And that card got me thinking – though I spun the idea of nostalgia … of looking back, into what if we looked forward toward retirement. The day you decide to retire or give your notice of retirement, what song plays in your head (i.e. what’s your theme music for this moment)?

I posed the question to the blooom team. I got enough submissions to create not just ONE, but TWO volumes (our Engineering ninjas get their own – along with my addition).

Without further ado, I proudly present blooom’s Awesome #Mixtape Vol. 1: Master Your Retirement Jam (You can listen to the Spotify playlist for everything but Beyonce and read my commentary about each selection in italics):

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Millennials Drink Your Coffee

Coffee Is Not The Enemy of Your Retirement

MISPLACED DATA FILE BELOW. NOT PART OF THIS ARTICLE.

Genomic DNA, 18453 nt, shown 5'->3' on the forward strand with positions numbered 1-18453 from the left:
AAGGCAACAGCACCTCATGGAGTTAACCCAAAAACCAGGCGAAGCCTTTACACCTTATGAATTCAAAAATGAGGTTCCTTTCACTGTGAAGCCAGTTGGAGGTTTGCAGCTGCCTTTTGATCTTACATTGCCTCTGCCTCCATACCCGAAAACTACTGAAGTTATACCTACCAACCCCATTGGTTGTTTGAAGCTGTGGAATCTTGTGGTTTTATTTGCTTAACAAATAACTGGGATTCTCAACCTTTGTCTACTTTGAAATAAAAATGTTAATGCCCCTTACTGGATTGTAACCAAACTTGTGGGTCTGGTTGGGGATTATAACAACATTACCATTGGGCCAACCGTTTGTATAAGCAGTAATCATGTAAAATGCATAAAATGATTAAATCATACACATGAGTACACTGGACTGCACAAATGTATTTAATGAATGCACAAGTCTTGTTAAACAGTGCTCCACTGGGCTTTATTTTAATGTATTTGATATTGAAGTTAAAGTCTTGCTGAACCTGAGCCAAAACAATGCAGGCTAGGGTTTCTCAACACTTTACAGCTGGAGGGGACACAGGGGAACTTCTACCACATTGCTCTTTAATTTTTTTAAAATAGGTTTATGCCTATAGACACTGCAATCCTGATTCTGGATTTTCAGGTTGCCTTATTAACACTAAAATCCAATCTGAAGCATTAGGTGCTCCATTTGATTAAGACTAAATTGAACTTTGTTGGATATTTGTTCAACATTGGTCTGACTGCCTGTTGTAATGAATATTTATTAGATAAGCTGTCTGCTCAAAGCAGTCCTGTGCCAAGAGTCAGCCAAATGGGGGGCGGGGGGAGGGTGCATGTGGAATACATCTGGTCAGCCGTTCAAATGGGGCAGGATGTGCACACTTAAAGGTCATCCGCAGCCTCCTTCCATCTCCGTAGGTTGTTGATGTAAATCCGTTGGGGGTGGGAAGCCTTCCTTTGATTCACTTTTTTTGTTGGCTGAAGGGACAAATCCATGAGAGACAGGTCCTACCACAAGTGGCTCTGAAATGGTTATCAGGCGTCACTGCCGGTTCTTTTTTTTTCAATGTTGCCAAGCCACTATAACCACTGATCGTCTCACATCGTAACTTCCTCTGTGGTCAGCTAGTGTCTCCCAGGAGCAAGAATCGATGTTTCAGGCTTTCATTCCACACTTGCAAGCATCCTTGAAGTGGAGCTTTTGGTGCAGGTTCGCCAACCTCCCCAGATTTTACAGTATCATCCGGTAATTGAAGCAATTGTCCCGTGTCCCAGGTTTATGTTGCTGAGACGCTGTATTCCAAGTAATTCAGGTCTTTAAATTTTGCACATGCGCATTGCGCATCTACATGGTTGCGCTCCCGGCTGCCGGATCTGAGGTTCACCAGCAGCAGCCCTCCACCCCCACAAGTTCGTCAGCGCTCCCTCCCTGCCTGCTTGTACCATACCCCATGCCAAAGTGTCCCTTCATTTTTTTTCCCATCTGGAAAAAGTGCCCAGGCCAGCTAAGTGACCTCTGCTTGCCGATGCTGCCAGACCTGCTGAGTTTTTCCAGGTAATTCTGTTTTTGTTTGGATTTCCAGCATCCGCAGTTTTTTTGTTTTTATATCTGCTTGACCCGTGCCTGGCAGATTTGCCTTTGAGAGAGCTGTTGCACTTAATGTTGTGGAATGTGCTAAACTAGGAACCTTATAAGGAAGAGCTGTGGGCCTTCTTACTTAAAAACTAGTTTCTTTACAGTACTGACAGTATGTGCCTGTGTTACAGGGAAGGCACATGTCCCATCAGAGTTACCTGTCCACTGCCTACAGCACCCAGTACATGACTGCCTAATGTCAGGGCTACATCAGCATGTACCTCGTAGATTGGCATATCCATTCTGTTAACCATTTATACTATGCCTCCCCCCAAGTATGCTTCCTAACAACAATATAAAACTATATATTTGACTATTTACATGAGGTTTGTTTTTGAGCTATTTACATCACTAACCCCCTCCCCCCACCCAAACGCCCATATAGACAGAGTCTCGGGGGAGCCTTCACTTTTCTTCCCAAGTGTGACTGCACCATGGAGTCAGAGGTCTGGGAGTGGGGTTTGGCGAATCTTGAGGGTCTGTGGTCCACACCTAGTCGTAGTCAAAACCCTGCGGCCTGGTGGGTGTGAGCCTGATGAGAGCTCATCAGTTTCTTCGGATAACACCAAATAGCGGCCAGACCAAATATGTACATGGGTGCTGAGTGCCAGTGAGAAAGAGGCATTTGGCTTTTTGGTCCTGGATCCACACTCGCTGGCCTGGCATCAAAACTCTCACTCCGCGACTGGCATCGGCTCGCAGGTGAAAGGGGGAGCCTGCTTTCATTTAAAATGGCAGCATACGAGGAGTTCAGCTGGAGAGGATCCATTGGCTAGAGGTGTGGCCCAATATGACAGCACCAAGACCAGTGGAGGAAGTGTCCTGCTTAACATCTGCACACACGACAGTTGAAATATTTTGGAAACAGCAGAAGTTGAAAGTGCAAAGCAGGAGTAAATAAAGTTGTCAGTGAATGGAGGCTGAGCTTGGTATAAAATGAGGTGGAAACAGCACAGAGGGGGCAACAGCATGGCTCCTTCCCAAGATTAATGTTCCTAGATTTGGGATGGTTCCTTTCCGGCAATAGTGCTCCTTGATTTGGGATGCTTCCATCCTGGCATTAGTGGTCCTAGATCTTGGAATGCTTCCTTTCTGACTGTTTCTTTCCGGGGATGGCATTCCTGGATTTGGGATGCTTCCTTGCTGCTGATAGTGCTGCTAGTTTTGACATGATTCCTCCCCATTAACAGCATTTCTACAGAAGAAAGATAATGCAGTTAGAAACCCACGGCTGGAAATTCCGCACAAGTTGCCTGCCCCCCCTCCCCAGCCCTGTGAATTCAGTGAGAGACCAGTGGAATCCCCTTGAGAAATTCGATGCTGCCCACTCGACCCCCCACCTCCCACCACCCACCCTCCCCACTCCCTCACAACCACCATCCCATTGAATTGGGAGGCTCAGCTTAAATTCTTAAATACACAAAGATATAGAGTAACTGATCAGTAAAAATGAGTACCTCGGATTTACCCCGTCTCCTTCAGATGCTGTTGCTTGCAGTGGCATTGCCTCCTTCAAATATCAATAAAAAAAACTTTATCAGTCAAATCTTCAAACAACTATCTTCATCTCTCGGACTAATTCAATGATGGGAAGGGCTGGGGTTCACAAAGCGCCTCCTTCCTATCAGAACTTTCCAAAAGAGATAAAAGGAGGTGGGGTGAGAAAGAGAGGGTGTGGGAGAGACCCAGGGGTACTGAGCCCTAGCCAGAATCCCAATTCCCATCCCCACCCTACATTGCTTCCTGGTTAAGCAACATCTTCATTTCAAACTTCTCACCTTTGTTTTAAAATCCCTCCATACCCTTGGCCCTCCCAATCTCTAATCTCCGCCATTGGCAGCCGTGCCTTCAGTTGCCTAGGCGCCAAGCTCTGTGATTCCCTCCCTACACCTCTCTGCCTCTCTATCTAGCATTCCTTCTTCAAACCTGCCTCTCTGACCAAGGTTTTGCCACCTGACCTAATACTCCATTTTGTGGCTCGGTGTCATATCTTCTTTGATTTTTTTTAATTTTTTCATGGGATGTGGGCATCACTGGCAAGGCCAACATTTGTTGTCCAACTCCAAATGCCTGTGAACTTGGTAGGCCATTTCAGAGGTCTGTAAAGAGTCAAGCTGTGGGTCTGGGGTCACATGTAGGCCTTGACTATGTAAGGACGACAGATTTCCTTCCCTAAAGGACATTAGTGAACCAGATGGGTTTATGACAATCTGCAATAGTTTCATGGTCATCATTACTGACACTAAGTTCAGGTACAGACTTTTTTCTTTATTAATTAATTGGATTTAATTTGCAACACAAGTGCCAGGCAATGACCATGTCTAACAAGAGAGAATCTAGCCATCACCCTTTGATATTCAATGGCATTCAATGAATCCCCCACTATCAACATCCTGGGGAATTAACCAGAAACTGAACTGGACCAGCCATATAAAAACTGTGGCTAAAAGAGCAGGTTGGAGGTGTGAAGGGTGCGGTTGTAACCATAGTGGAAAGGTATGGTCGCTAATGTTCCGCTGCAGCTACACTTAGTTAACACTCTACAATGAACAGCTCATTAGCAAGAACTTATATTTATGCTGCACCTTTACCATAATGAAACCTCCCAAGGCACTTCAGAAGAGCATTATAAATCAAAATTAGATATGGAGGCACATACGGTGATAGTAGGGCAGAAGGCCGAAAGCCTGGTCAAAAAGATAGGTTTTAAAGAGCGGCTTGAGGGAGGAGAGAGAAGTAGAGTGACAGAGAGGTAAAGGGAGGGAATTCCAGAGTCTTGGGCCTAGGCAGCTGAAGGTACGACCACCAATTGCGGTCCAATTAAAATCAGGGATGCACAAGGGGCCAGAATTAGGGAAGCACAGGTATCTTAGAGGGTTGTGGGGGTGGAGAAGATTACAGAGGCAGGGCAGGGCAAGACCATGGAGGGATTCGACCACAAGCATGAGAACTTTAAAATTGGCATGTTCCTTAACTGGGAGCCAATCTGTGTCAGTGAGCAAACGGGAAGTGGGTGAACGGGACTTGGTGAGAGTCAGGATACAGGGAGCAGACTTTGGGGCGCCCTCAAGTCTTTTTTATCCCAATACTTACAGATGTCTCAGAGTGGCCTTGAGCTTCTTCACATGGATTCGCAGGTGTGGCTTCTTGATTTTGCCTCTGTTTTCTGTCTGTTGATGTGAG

Can you think of starting your day without a cup of your freshly brewed coffee? I bet you can’t!

I can’t either. I love coffee. So … apparently do you. In spades.

But, take a minute and think…. is getting that morning buzz more important than creating your retirement nest egg? According to some recent research, coffee is the enemy of your retirement.

I’m sorry. It simply isn’t.

The Right Steps Don’t Discriminate Against Coffee

In my last post, I lamented the clickbait financial wisdom exclaiming how if we just gave up our latte, we’d be rich. Little did I know at the time that Acorn had based an entire survey question around the dreaded cup of coffee.

In their Money Matters survey, the findings reveal that 41% of millennials – my generation – spend more money on coffee than investing in our future. (1.)

The SAME survey of 1,911 Millennials (914 of the respondents were 24-35 vs. 18-23) also found that Retirement (at more than 40% of respondents) was the group’s top financial concern. It outpaced Daily Expenses and Debt.

Then I found this Forbes Fake News Fact Check gem bolstering the Millennial cause. Could Millennials actually be better at saving for retirement than previous generations? The article references an American Enterprise Institute study where, in 2015, Millennials reported that they first began saving for retirement at age 23, versus age 28 for Generation X and age 34 for Baby Boomers.